When tickets for this Idles gig went on general sale months ago it sold out within two hours so this was definitely the hottest ticket in town this week. With a strong sense of musical occasion this gig felt Big and the audience seemed a veritable who’s who of the Norwich music-loving community.
Support came from London’s Crows, however I and some friends spent ages and much of their set stuck in the traditional, interminable wait at the LCR bar but they did impress me, even more so when I managed to secure a vantage point.
The UEA LCR felt absolutely ram-packed and the expectation and excitement was quite palpable as 9:15 came and went, so when the lights dimmed and Bristol’s Idles came on fifteen minutes later a great roar went up from the floor. The band started but the opening bars of Colossus were extended as Joe Talbot delayed the lines to build up the tension and energy even further.
The crowd went absolutely bonkers, a heaving mass of limbs as most of the floor was one frenzied mosh-pit. A bit too frenzied at point for Talbot who several times had to tell some the livelier in the crowd to respect those around them who may only be head-nodders like himself. Not that he’s a head nodder onstage, the energy the band put into the set is phenomenal and guitarist Mark Bowen was certainly dressed for a workout in 70s/80s Superstars-era sports shorts, socks and trainers went on several walkabout in – and on – the audience.
I have some admiration for Idles but would not class myself as one of their keener fans, mainly just listening to them in short bursts on the occasions when I try to like them. I get what they are about and have several friends who are massive, harcore fans who think I should be too but something just isn’t clicking between me and them. The gig did not elevate me into that category of fan as I’d hoped. Not remotely actually as I left early but it was an experience to witness the love and energy, for the majority one which bordered on spiritual. The message, and just how much they and their songs mean to so many people who utterly adore them, singing along with every lyric of every song is obvious and powerful. I watched the crowd (congregation?) celebrate the occasion in such a passionate and connected way with each other (for the most part) and the band. Unity. Idles are not for me though and I soon tired of them. I guess I was one of the minority who’d had enough and left very early but I was far from alone in doing so. A couple of people doing similar mentioned that the name of the band on my t-shirt were far superior to Idles. Fontaines DC.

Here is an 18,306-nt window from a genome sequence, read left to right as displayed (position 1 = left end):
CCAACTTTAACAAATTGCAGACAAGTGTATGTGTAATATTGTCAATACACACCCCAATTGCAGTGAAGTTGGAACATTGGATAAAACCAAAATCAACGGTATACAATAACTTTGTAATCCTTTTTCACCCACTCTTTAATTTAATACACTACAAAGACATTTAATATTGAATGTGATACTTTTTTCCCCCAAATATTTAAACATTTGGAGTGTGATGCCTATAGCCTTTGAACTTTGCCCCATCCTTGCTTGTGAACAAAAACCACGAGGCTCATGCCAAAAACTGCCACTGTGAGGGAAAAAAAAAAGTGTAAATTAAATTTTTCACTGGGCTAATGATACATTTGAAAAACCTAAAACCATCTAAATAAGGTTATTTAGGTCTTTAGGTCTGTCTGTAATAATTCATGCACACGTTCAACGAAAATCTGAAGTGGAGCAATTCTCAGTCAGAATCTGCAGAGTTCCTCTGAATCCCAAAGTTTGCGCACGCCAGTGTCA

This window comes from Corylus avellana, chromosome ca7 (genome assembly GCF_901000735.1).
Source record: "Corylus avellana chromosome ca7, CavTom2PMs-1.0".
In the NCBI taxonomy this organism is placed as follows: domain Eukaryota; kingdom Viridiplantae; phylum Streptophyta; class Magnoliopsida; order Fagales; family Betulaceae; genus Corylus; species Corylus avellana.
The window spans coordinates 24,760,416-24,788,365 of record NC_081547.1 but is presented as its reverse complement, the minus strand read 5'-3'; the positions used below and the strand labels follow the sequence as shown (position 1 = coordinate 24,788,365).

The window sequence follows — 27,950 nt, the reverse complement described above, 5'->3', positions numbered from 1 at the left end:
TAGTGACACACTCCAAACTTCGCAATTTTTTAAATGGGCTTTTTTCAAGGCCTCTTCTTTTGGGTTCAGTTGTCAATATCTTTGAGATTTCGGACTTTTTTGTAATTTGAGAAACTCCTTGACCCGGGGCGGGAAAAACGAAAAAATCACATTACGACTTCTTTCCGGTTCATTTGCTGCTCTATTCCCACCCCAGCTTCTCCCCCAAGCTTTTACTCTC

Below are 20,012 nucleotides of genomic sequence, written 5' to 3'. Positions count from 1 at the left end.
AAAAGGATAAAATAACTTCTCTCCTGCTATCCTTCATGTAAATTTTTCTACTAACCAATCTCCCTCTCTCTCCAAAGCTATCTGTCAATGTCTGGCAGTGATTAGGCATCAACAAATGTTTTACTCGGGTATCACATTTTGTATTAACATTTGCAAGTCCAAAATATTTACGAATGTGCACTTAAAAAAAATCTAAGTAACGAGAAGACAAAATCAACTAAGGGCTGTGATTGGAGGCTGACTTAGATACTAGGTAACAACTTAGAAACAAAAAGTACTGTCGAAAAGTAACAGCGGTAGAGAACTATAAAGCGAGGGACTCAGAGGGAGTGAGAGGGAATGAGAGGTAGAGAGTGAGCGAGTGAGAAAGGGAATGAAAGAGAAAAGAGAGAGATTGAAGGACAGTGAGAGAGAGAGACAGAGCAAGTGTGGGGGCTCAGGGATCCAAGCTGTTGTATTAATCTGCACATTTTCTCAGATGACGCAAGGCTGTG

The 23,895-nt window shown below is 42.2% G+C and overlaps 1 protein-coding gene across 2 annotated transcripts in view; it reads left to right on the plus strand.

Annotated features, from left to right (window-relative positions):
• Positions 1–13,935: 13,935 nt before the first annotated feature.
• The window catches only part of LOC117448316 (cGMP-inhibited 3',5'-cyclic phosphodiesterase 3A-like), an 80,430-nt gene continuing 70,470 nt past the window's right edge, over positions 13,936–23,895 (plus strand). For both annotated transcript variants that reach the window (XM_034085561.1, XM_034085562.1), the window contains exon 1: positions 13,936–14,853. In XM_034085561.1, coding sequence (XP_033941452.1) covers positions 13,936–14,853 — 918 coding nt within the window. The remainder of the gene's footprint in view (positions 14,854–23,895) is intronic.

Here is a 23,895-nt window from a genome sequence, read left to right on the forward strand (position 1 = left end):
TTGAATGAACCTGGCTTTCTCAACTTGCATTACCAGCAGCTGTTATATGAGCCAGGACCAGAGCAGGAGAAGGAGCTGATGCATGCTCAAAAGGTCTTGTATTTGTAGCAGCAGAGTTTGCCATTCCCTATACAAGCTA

An interesting night, with very strong support from the excellent Crows. The LCR has never felt so full and there was a tremendous atmosphere but this only alienated me further from the headliners.
Thursday 28th March 2019
The Nick Rayns LCR, UEA
After a wrapping up sell-out UK and US tours, IDLES have confirmed a 2019 world tour, headlining their biggest venues yet. The run will include two London headliners at The Electric Ballroom and their first ever run of dates in Australia. Tickets go on public sale this Friday Nov 9th at 9 am local time, with tickets available at www.idlesband.com, full routing below.
IDLES’ new record ‘Joy As An Act Of Resistance’ debuted at no.5 in the UK charts, breaking Rough Trade’s all-time record for most pre-orders and sales in day. It is currently the no.1 best reviewed record of 2018 (average rating of 88 across 25 reviews) at Album Of The Year and in the Top 10 on Metacritic. The band saw not only singles but the album itself A-listed at 6 Music and earned major features, amongst others, with the likes of Q, Mojo, The Guardian and covers with DIY, Loud & Quiet, So Young and NME. They’ve arrived internationally too with only last week NPR Music declaring “I am an IDLES addict. It’s like mainlining an uplifting and unifying assault on nationalism, racism, intolerance, and class inequality.”
The band won Best Breakthrough at the Q Awards last month following their Jools Holland debut which NME called “history in the making…incomparably brilliant,” likening it to Arctic Monkeys and Kanye West’s first appearances on the show. Watch here. La Blogothèque also just filmed the band performing a couple ‘Joy’ standouts, watch them do stripped down versions of “I’m Scum” and “Gram Rock”.
Norwich: Music City, UK. A Norwich playlist of well over 30 hours of local music on Spotify: